The official insisted on anonymity in order to discuss internal administration discussions.
The White House hopes the relaxed setting at Sunnylands will lend itself to a more direct and free-flowing discussion. The presidents' wives will join them at the estate.
"The meeting represents a huge investment by both sides in the relationship and the health of the relationship," said Nina Hachigian, a China expert at the Center for American Progress. "This is viewed as extremely special by the Chinese side."
The logistics of Xi's visit have been negotiated intensely, as is the case with all meetings between the U.S. and China. The Chinese government often pushes for limited media access, though the White House said Friday that U.S. officials were working to arrange an opportunity for reporters to ask questions of the two leaders at the end of the summit.
President George W. Bush held a somewhat similar meeting in 2002 when he hosted then-Chinese President Jiang Zemin at Bush's ranch in Crawford, Texas.
There's little expectation the summit will result in any concrete policy decisions. But Kurt Campbell, who until recently served as assistant secretary of state for East Asian and Pacific Affairs, said the discussions on both cybersecurity and North Korea have a "real potential for progress, not because of some enormous good will, but because China is badly positioned on both."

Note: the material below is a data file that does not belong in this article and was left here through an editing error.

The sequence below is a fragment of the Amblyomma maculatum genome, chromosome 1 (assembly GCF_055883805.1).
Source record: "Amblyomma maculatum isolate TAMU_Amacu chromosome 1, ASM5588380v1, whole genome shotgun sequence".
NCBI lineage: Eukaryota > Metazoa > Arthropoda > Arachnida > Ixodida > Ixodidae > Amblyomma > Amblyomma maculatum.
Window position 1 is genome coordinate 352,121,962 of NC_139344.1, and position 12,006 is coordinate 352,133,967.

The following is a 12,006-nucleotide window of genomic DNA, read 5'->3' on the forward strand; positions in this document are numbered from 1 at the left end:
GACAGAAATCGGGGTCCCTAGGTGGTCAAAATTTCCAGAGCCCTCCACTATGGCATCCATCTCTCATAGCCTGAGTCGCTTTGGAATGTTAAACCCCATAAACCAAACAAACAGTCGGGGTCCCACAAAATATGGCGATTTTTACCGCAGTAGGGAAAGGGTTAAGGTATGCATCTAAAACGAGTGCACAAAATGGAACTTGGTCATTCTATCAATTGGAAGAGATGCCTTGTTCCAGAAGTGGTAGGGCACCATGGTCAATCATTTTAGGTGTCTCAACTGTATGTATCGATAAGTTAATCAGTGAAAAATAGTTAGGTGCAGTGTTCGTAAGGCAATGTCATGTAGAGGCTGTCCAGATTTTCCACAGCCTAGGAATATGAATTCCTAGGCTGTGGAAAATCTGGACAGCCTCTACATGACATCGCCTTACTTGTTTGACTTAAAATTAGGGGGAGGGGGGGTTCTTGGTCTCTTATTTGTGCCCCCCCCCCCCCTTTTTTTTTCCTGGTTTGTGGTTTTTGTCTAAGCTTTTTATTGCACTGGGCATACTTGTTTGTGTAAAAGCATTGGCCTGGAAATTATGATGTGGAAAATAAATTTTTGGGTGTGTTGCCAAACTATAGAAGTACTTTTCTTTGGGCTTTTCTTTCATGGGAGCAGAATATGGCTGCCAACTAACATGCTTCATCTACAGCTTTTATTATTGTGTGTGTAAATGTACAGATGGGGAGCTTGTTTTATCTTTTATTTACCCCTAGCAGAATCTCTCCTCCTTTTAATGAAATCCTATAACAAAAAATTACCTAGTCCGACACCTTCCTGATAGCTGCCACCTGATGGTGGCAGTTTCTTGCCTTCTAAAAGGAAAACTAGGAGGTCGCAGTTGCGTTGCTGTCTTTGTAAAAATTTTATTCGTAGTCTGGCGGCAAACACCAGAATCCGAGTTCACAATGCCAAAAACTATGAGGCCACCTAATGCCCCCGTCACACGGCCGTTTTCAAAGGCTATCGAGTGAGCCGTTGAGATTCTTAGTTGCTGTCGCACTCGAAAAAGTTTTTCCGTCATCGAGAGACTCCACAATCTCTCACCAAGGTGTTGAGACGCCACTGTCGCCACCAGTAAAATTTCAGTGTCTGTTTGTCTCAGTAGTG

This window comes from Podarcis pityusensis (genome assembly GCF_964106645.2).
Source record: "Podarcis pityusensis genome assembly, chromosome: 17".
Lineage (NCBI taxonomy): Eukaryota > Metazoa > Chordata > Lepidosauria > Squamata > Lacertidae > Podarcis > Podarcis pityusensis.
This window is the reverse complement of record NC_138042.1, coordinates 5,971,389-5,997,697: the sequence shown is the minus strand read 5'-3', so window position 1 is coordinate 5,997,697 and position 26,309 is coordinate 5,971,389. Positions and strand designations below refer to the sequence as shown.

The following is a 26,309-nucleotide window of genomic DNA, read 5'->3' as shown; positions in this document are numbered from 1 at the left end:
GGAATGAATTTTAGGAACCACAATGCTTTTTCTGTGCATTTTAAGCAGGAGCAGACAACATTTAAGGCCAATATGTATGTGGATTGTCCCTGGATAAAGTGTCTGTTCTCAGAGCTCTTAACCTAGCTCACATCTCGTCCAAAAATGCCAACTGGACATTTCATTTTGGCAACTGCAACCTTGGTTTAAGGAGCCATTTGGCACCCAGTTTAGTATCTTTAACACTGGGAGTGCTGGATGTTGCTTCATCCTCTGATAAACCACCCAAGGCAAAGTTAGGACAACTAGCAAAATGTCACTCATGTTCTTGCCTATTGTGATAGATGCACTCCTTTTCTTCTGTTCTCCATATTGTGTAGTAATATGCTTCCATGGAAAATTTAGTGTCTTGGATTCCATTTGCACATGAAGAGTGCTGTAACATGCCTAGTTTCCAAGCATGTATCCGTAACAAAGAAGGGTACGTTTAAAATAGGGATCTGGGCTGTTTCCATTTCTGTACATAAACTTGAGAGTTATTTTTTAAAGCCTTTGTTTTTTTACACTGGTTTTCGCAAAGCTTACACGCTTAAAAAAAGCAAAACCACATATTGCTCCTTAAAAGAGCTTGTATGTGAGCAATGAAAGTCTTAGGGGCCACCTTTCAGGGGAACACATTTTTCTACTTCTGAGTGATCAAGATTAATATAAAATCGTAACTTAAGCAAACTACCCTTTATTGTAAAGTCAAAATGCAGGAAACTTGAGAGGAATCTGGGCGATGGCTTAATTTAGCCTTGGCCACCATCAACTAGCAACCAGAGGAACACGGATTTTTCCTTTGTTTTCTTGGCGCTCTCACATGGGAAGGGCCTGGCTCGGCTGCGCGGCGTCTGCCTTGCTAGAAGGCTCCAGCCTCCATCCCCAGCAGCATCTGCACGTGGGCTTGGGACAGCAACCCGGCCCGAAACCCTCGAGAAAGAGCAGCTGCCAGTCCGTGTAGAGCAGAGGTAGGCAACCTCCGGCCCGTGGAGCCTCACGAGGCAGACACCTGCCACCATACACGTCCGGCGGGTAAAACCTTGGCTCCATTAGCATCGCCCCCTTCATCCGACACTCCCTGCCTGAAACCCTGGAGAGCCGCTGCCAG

In a shift from his predecessor, Xi has taken a stern tone with North Korea. He has told the North to return to nuclear talks with the U.S. and other world powers, and has warned its young leader that no country "should be allowed to throw a region and even the whole world into chaos for selfish gain."
The U.S. long has pushed China to take more aggressive action against North Korea and welcomed Xi's comments. China is the North's strongest ally and biggest trading partner.
Financial issues also are expected to be a prominent topic in the talks between the leaders of the world's largest economies. Xi probably will press China's claims of business discrimination in the U.S. market.
Xi is likely to express deep discomfort over Washington's shifting of military assets to Asia and renewed emphasis on alliances with other countries within the region. China sees the strategy, referred to by Obama as his Asia "pivot," as an effort to contain Beijing's rising power.
At the Singapore conference, a Chinese military leader questioned the expanded U.S. role in the Pacific after Hagel said he hoped for better military ties between the two countries.
Xi and Obama first met last year when Xi, then vice president, visited the White House. Xi has a warm relationship with Vice President Joe Biden after their travels together throughout China during Biden's 2011 visit.
Xi has deeper ties to the U.S. than his predecessors. He's visited the country frequently, and stays in contact with families he stayed with in Muscatine, Iowa, while a visiting provincial official in 1985. His daughter attended Harvard.